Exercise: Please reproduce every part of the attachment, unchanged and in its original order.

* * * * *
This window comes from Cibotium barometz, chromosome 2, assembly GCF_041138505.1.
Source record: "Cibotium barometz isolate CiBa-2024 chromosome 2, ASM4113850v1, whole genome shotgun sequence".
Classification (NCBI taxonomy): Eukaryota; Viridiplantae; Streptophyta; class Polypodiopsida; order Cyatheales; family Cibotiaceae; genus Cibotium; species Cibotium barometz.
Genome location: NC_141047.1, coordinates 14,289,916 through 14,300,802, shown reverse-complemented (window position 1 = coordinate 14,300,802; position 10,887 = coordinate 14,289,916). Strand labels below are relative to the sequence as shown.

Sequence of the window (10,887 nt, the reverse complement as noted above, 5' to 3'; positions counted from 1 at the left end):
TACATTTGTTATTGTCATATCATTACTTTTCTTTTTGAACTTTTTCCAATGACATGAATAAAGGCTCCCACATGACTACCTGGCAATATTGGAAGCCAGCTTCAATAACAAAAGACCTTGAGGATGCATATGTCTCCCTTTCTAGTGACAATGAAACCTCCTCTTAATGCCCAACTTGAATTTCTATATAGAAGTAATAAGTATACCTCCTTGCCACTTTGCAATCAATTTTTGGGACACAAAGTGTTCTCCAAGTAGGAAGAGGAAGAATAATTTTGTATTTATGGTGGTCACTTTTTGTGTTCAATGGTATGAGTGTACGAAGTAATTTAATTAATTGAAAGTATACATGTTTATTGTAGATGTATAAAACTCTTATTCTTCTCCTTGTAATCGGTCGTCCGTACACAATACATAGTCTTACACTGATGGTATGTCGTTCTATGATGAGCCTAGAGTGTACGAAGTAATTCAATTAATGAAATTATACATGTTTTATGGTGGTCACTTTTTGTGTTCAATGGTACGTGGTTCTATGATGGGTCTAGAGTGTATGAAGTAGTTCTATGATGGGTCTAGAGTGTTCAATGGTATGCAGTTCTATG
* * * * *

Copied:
This window comes from Cibotium barometz, chromosome 2, assembly GCF_041138505.1.
Source record: "Cibotium barometz isolate CiBa-2024 chromosome 2, ASM4113850v1, whole genome shotgun sequence".
Classification (NCBI taxonomy): Eukaryota; Viridiplantae; Streptophyta; class Polypodiopsida; order Cyatheales; family Cibotiaceae; genus Cibotium; species Cibotium barometz.
Genome location: NC_141047.1, coordinates 14,289,916 through 14,300,802, shown reverse-complemented (window position 1 = coordinate 14,300,802; position 10,887 = coordinate 14,289,916). Strand labels below are relative to the sequence as shown.

Sequence of the window (10,887 nt, the reverse complement as noted above, 5' to 3'; positions counted from 1 at the left end):
TACATTTGTTATTGTCATATCATTACTTTTCTTTTTGAACTTTTTCCAATGACATGAATAAAGGCTCCCACATGACTACCTGGCAATATTGGAAGCCAGCTTCAATAACAAAAGACCTTGAGGATGCATATGTCTCCCTTTCTAGTGACAATGAAACCTCCTCTTAATGCCCAACTTGAATTTCTATATAGAAGTAATAAGTATACCTCCTTGCCACTTTGCAATCAATTTTTGGGACACAAAGTGTTCTCCAAGTAGGAAGAGGAAGAATAATTTTGTATTTATGGTGGTCACTTTTTGTGTTCAATGGTATGAGTGTACGAAGTAATTTAATTAATTGAAAGTATACATGTTTATTGTAGATGTATAAAACTCTTATTCTTCTCCTTGTAATCGGTCGTCCGTACACAATACATAGTCTTACACTGATGGTATGTCGTTCTATGATGAGCCTAGAGTGTACGAAGTAATTCAATTAATGAAATTATACATGTTTTATGGTGGTCACTTTTTGTGTTCAATGGTACGTGGTTCTATGATGGGTCTAGAGTGTATGAAGTAGTTCTATGATGGGTCTAGAGTGTTCAATGGTATGCAGTTCTATG